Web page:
[Fig. 8.4(c)]. The nerve cell receives and
transfers messages, thereby helping to
control and coordinate the working of
different parts of the body.
The change in shape is due to
formation of pseudopodia which
facilitates movement and help
in capturing food.
Fig. 8.4 :(a) Spherical red blood cells
of humans, (b) Spindle shaped muscle
cells, (c) Long branched nerve cell
(a)
(b)
(c)
What advantage does
Amoeba derive by
changing shape?
CELL — STRUCTURE AND FUNCTIONS 95
in the elephant be much bigger than
those in a rat. The size of the cell is
related to its function. For example,
nerve cells, both in the elephant and
rat, are long and branched. They
perform the same function, that of
transferring messages.
8.4 Cell Structure and
Function
You have learnt that each living
organism has many organs. You have
studied in Class VII about the digestive
organs which together constitute the
digestive system. Each organ in the
system performs different functions
such as  digestion, assimilation and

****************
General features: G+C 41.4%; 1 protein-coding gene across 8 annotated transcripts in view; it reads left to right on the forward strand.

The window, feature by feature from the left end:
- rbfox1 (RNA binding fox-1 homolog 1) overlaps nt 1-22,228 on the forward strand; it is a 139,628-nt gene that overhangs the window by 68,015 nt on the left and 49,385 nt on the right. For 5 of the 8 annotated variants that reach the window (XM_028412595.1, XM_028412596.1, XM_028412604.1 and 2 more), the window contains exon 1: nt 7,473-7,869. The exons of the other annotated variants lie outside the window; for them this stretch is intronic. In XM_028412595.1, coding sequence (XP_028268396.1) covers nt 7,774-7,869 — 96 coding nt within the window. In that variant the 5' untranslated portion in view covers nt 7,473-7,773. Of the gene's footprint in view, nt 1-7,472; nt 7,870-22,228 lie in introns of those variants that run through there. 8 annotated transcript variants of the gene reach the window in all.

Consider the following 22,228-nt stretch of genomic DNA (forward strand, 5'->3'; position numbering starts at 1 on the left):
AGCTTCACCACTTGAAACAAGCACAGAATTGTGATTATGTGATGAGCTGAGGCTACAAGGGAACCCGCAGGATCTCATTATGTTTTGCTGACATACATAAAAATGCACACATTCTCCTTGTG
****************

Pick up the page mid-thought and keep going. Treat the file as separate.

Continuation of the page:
absorption. Similarly, different organs
of a plant perform specific/specialised
functions. For example, roots help in the
absorption of water and minerals.
Leaves, as you have learnt in Class VII,
are responsible for synthesis of food.
Each organ is further made up of
smaller parts called tissues. A tissue is
a group of similar cells performing  a
specific function.
Paheli realised that an organ is made
up of tissues which in turn, are made
up of cells. The cell in a living organism
is the basic structural unit.
8.5 Parts of the Cell
Cell Membrane
The basic components of a cell are cell
membrane, cytoplasm and nucleus
(Fig. 8.7). The cytoplasm and nucleus
are enclosed within the cell membrane,
also called the plasma membrane. The
membrane separates cells from one
another and also the cell from the
surrounding medium. The plasma
Can you guess, which part of the cell
gives it shape? Components of the cell
are enclosed in a membrane. This
membrane provides shape to the cells
of plants and animals. Cell wall is an
additional covering over the cell
membrane in plant cells.  It gives shape
and rigidity to these cells (Fig. 8.7).
Bacterial cell also has a cell wall.
Size of Cells
The size of cells in living organisms may
be as small as a millionth of a metre
(micrometre or micron) or may be as
large as a few centimetres. However, most
of the cells are microscopic in size and
are not visible to the unaided eye. They
need to be enlarged or magnified by a
microscope. The smallest cell is 0.1 to
0.5 micrometre in bacteria.  The largest
cell measuring 170 mm ×130 mm, is
the egg of an ostrich.
Activity 8.2
Boil a hen’s egg. Remove the shell.
What do you observe? A white
material surrounds the yellow part.
White material is albumin which